Trout Talk

The water we don't fish

I’m in northern Vermont at Jay Peak Resort, a sweet little year-round resort nestled up against the Canadian border. But I’m not fishing.

And, honestly, I’m not sure why–I could have easily tucked a little 3-weight rod into my luggage, or even carried a rod onto the plane. Instead, on little day-trip drives around the resort, I’m finding myself admiring obvious trout water under the shroud of some of the most dramatic fall foliage I’ve ever seen.

Regrets? Oh, yeah. But I’m not too upset about it. I still slow down as the car crosses over a river or a stream, and instead of planning and executing an afternoon of fishing, I’ve found myself photographing covered bridges and watching wild brown trout fin in the current under the shadows of these New England staples.

Sometimes, just being around trout water–and new-to-me trout water, at that — is enough to satiate those deep-seeded urges to don a pair of wading sandals and cast over fish. I’m enjoying Vermont like a “normal” tourist, as my girlfriend explained to me. My head is up, the leaves are brilliant and I’m taking in a new place, but this time, without a fly rod.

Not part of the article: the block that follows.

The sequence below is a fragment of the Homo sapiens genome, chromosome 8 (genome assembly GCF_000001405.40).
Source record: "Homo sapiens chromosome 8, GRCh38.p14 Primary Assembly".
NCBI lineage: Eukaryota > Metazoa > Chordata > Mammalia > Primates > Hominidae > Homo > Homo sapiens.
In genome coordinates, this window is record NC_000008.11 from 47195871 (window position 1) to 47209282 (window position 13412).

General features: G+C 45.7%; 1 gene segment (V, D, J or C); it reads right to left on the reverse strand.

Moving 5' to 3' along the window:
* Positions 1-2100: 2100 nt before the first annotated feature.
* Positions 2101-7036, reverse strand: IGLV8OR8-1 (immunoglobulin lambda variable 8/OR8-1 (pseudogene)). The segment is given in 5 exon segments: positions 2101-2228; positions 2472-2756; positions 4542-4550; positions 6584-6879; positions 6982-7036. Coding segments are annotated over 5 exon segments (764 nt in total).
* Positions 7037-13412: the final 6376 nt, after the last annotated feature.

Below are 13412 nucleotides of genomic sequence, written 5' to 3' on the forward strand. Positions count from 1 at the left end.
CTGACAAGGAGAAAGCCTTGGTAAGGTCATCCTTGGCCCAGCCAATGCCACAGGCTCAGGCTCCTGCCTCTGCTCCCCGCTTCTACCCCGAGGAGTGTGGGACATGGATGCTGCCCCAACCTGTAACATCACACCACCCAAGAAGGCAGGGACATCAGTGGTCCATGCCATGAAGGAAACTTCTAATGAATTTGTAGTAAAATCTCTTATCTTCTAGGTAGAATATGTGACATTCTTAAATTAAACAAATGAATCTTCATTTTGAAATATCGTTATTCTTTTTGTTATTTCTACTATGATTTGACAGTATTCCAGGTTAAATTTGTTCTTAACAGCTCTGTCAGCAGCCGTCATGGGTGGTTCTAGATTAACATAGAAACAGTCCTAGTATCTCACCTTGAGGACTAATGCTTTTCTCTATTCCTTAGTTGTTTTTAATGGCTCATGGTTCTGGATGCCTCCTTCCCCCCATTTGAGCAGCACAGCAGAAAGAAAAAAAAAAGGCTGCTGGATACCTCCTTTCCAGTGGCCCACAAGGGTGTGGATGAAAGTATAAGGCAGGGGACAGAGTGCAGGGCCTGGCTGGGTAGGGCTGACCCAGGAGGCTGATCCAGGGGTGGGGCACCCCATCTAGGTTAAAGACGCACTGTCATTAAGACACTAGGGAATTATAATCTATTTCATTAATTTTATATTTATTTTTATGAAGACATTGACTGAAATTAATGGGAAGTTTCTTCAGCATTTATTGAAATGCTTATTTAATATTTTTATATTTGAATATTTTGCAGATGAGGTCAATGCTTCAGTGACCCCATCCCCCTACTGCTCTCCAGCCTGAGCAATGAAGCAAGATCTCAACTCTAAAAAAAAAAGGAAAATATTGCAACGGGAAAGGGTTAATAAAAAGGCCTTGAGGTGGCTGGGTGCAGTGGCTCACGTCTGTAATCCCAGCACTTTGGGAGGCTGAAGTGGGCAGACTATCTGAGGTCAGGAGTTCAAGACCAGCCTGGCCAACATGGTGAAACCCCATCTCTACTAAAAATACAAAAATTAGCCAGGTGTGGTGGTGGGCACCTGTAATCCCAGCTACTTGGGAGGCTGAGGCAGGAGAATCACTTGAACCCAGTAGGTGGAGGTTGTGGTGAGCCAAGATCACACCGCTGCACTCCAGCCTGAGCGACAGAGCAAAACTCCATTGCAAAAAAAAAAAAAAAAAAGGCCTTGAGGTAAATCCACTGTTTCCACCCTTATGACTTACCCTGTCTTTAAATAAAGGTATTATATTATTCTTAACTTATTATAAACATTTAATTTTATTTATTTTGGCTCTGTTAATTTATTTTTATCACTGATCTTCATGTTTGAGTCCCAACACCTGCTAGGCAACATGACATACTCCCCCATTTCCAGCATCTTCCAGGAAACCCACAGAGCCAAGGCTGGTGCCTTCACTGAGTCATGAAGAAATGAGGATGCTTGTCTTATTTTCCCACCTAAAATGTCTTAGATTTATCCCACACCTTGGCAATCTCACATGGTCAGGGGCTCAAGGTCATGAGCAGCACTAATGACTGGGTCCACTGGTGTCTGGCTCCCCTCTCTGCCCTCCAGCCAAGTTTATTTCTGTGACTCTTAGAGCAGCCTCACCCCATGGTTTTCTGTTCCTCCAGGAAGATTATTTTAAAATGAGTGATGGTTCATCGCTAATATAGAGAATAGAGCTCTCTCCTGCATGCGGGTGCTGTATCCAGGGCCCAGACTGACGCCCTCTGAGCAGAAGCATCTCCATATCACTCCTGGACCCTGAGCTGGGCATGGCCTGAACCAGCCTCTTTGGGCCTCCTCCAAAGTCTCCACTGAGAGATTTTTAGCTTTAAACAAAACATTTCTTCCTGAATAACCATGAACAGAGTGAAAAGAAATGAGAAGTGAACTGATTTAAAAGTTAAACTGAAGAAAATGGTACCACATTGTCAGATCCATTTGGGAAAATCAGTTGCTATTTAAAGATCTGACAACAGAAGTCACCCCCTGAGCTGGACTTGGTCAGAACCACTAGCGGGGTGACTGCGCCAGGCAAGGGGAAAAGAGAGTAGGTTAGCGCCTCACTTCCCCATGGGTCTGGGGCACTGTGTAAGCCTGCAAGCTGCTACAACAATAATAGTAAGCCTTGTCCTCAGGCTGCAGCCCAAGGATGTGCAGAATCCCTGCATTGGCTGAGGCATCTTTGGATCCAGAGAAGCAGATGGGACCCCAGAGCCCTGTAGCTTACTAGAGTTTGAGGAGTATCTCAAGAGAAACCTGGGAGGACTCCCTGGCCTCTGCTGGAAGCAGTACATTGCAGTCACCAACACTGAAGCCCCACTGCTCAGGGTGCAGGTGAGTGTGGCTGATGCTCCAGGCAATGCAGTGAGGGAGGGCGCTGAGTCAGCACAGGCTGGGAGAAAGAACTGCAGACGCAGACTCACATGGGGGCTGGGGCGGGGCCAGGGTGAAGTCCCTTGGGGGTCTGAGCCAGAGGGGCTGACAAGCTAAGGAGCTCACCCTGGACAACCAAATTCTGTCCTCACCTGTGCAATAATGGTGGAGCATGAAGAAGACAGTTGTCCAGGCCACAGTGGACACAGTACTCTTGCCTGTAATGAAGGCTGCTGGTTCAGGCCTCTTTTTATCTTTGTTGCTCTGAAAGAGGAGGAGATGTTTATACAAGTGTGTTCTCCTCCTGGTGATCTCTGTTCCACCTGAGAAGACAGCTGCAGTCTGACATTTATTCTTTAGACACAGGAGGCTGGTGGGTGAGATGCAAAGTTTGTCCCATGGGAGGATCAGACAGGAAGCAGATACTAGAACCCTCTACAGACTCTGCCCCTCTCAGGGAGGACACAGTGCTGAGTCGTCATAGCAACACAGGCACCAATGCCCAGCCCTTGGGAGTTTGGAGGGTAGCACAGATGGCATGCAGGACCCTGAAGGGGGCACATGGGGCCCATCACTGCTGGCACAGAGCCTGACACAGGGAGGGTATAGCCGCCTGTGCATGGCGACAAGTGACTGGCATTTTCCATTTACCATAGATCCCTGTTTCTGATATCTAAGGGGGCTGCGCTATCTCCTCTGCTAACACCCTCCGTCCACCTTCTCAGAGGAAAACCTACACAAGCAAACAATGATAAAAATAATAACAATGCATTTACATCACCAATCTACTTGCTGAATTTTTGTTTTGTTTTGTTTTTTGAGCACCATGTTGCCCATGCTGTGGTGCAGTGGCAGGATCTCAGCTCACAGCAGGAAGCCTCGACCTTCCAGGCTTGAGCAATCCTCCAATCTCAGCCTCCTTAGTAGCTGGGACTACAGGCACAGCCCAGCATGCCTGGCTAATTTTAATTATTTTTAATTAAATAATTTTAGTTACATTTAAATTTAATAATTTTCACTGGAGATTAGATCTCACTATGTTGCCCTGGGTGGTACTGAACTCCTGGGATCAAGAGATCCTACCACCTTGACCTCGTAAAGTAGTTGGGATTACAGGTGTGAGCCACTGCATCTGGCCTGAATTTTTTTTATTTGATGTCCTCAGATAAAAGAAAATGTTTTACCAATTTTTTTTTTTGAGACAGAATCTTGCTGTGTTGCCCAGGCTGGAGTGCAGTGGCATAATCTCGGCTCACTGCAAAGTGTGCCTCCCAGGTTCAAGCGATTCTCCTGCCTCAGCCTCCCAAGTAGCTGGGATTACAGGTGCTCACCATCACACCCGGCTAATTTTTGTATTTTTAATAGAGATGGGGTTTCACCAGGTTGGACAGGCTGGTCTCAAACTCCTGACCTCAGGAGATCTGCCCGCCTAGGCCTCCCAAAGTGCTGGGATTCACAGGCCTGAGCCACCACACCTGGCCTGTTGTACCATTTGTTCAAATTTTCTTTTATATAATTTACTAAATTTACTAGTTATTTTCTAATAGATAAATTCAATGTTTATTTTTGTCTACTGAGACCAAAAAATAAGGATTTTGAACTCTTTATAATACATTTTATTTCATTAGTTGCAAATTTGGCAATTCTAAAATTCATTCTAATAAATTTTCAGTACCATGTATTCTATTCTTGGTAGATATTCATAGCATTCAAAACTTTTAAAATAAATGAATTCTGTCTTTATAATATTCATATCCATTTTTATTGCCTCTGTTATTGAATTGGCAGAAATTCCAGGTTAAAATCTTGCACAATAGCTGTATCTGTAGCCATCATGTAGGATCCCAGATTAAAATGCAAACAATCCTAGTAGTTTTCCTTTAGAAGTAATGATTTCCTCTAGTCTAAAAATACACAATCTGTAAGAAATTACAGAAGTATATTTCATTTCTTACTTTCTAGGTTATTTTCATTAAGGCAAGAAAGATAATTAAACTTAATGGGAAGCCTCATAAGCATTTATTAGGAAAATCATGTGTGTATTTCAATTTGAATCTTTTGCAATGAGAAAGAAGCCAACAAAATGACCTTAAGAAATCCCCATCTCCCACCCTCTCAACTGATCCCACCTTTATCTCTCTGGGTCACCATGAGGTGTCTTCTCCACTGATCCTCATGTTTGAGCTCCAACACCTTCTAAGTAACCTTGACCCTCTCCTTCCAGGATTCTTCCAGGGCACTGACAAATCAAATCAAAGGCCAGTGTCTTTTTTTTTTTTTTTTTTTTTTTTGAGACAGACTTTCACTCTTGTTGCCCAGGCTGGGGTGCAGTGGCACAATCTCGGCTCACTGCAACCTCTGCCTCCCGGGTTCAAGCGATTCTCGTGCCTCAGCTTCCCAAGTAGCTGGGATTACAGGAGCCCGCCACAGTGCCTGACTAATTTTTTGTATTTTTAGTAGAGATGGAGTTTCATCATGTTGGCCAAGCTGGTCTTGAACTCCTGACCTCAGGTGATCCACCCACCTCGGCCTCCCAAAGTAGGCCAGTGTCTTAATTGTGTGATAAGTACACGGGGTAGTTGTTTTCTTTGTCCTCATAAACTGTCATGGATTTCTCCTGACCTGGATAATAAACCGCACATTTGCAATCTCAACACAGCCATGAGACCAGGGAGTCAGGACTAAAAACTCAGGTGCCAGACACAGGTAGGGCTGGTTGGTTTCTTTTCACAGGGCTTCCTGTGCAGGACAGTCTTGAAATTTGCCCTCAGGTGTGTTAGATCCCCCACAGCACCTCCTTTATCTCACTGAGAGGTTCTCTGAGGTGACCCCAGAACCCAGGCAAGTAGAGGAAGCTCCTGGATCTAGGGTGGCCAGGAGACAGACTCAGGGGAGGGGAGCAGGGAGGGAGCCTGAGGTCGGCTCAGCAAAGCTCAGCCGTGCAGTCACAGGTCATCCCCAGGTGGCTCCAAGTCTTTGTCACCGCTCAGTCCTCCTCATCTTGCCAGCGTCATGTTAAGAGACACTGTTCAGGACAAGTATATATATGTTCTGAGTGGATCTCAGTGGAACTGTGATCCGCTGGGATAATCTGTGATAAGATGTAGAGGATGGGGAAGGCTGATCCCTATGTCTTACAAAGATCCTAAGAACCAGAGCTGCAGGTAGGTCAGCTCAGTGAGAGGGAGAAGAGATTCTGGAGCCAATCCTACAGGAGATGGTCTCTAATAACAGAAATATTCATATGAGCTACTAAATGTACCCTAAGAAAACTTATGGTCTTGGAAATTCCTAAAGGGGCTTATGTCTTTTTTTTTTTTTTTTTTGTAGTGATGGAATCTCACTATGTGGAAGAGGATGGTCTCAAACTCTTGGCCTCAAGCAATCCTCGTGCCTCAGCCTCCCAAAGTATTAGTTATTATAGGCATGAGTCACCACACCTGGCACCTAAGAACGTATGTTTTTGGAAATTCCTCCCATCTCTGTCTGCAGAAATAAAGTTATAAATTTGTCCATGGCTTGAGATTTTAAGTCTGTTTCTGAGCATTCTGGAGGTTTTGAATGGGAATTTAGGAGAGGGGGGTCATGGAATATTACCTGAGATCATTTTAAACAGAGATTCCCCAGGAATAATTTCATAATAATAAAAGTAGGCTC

Generally, when I travel, there are fish involved. I just got home from a week in the Bahamas, and I’m looking forward to a November trip to Chile–the point of both trips was and will be fishing. But these few days in Vermont have been enjoyable for different reasons, even if I’m having a hard time enunciating them.

I guess its best to say that, as my girlfriend says, I’m enjoying this time as a non-fisher would.

But I’m still looking at trout water.

By Chris Hunt. 

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